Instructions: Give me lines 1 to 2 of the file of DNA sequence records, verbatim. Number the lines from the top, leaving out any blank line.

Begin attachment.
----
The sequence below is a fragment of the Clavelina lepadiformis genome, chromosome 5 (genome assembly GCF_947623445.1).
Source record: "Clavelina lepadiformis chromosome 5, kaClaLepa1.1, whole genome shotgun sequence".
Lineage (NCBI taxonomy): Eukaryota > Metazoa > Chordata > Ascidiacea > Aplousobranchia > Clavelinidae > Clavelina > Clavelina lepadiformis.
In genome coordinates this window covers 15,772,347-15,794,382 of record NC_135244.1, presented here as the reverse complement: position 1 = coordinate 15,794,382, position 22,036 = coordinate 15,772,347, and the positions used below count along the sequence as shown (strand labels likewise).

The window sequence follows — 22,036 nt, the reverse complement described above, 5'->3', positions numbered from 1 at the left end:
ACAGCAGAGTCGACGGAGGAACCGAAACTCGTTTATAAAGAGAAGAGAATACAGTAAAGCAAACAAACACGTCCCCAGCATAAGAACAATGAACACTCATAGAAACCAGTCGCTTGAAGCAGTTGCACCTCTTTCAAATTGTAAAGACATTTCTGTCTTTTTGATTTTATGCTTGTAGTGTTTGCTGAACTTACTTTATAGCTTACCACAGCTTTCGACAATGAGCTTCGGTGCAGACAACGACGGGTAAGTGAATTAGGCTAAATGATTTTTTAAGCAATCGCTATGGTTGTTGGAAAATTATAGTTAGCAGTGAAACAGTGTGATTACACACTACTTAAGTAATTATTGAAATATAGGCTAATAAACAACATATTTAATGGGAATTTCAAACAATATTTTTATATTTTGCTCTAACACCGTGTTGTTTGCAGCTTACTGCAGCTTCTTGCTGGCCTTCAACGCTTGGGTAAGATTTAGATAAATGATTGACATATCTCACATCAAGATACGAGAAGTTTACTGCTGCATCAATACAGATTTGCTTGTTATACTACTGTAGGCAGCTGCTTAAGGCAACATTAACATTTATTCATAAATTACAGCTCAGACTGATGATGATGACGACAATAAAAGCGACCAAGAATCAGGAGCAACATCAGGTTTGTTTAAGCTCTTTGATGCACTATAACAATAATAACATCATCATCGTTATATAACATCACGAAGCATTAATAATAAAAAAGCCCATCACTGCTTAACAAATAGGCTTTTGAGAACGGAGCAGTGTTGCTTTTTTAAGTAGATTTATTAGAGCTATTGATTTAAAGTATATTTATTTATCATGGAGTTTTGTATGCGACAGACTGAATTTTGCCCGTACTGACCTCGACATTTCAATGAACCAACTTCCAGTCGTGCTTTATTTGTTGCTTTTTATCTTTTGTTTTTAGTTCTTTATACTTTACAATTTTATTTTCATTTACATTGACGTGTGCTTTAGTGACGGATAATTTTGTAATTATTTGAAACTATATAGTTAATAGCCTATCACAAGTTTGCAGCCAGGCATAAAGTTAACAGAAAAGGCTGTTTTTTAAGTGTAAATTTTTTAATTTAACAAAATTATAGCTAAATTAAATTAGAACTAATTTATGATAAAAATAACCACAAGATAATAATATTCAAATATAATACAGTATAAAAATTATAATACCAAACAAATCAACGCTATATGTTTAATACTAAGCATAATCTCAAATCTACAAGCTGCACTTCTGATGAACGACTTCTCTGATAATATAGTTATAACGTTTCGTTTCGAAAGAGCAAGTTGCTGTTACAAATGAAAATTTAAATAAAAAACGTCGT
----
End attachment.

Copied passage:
The sequence below is a fragment of the Clavelina lepadiformis genome, chromosome 5 (genome assembly GCF_947623445.1).
Source record: "Clavelina lepadiformis chromosome 5, kaClaLepa1.1, whole genome shotgun sequence".